Bible: Homosexuality
-In the Quran
-In the Book of Mormon
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Possibly Gay Bible Stories


From Chapter 4 of Strange Flesh: The Bible and Homosexuality
I believe that it is fun to play with the Scriptures to see what they might hold for us if we are willing to use our imagination. -Thomas Bohache1
The Bible is a big book that is filled with stories. So it’s not surprising that some of them involve, or appear to involve, homosexuality in one way or another. In most cases, though, it’s a matter of interpretation (and imagination). So let your imagination run wild as you read these stories. Imagination is often the key to a gay interpretation.

5. Elijah stretched himself on the child three times

When Elijah was staying at a widow’s house, her son became ill and died.
The son of the woman, the mistress of the house, fell sick; and his sickness was so sore, that there was no breath left in him. 1 Kings 17:17
Elijah told the woman to give him the dead child. He then took the boy to his room and laid him on his bed.
And he [Elijah] said unto her, Give me thy son. And he took him out of her bosom, and carried him up into a loft, where he abode, and laid him upon his own bed. 17:19
Elijah then stretched himself upon the child three times, and asked God to bring him back to life.2
And he stretched himself upon the child three times, and cried unto the LORD, and said, O LORD my God, I pray thee, let this child's soul come into him again. 17:21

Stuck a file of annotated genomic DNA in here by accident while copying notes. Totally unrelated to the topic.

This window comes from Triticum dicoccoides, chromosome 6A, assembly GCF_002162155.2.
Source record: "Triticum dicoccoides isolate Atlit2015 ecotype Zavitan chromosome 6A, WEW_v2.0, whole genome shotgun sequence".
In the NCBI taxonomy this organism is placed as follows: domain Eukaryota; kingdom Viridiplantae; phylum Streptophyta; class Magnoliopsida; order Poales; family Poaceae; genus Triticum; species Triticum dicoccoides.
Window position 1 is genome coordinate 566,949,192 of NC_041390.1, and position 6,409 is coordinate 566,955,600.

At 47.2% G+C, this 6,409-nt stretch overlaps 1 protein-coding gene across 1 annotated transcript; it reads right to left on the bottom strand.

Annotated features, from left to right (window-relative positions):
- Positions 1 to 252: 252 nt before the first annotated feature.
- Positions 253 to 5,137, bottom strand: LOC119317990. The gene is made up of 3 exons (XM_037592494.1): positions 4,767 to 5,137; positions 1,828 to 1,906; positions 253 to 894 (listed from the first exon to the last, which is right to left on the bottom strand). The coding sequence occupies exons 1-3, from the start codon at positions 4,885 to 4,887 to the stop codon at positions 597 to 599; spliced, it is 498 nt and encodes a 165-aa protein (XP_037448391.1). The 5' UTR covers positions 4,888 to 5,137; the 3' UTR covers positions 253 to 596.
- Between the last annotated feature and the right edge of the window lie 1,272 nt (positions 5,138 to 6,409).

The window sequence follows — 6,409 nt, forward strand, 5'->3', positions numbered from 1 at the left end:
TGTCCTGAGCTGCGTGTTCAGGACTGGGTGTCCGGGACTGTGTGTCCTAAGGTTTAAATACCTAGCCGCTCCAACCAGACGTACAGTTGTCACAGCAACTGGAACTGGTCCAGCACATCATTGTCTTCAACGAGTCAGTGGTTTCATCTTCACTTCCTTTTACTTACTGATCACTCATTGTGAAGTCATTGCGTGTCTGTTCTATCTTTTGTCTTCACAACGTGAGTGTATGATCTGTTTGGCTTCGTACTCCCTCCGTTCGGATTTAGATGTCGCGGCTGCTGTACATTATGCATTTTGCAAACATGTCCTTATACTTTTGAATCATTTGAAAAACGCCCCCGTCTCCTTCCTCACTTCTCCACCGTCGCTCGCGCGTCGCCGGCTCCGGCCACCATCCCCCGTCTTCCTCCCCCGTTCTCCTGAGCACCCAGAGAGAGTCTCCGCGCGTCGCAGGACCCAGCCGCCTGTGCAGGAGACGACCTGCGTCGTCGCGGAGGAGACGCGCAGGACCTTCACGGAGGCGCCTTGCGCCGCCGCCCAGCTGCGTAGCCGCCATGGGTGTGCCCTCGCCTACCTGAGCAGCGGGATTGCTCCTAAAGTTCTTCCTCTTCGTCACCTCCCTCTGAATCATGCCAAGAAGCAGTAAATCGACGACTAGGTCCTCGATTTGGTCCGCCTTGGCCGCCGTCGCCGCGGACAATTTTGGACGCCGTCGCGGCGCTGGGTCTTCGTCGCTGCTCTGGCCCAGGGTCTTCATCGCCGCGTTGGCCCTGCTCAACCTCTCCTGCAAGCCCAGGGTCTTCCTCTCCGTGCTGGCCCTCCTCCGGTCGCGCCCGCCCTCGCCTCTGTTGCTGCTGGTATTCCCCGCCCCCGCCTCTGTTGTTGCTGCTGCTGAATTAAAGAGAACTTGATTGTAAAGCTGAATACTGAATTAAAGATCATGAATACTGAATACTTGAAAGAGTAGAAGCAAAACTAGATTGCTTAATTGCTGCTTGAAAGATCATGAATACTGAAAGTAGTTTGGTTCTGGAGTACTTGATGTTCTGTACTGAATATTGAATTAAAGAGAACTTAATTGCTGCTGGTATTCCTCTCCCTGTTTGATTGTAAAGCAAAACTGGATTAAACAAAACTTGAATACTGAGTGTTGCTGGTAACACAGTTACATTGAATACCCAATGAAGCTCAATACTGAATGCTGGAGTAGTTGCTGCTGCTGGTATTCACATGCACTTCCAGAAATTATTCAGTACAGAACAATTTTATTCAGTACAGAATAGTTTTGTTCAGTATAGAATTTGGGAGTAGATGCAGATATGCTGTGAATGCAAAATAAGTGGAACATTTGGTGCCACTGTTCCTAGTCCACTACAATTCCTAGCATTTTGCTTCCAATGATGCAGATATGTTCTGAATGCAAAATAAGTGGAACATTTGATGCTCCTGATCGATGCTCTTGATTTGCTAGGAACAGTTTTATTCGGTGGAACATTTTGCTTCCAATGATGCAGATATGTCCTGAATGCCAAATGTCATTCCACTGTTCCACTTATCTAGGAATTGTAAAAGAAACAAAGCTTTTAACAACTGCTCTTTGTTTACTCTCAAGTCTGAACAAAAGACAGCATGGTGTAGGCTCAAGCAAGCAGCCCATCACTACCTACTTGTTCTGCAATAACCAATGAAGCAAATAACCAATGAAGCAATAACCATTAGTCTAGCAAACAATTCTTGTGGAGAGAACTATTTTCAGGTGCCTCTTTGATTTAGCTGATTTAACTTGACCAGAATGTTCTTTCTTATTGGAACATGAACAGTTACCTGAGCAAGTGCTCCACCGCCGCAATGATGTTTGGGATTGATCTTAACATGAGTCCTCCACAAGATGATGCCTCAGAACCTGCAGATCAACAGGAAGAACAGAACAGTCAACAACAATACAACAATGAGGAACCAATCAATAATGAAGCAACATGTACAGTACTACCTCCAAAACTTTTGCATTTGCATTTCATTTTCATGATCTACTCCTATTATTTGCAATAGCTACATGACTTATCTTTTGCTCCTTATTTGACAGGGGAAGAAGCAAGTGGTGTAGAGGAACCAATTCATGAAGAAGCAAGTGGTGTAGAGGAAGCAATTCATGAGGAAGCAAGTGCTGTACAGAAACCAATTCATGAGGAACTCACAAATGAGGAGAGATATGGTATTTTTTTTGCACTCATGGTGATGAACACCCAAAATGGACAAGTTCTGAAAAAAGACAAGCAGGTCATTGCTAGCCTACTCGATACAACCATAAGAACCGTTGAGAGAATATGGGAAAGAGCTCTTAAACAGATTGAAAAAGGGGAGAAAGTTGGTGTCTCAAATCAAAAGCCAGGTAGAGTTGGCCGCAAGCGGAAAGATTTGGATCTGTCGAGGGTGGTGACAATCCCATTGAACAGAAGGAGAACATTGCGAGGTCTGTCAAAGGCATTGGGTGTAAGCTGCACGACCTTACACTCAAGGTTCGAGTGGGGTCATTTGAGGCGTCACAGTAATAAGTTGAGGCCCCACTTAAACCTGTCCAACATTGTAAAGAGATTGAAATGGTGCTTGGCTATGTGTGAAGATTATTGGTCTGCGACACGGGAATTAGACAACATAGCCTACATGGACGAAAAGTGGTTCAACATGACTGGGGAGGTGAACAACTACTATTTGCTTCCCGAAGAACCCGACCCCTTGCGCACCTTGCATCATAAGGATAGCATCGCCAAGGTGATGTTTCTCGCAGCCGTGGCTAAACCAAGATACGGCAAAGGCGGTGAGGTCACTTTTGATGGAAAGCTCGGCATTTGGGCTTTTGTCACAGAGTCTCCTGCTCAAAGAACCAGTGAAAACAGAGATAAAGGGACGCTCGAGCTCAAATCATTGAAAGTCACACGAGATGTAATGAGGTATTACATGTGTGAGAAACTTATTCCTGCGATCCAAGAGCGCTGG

And God heard him and cured the boy.

And the LORD heard the voice of Elijah; and the soul of the child came into him again, and he revived. 1 Kings 17:22
Here is Keith Sharpe’s response in The Gay Gospels:
Why does Elijah insist on doing this in private, and why does he get on top of the boy three times? … Obviously it looks like some kind of sexual act which might be real or simulated.3
Theodore Jennings suspects that the boy’s warming flesh was an erection, like old King David’s heat in 1 Kings 1:1-4.
After the first intimate action in Elisha’s bed, we are told that the lad’s flesh becomes warm. … [T]he warming of the body by bodily proximity seems to aim at sexual arousal as the sign of bodily vitality.4

  1. Thomas Bohache, “To Cut or Not to Cut” in Take Back the Word: A Queer Reading of the Bible, p.228.

  2. A similar story is told about Paul in Acts with the reviving of Eutychus.
    Paul went down, and fell on him, and embracing him said, Trouble not yourselves; for his life is in him. Acts 20:10
  3. Keith Sharpe, The Gay Gospels: Good News for Lesbian, Gay, Bisexual, and Transgendered People, p. 132.

  4. Theodore Jennings, Jr., Jacob's Wound: Homoerotic Narrative in the Literature of Ancient Israel, 103.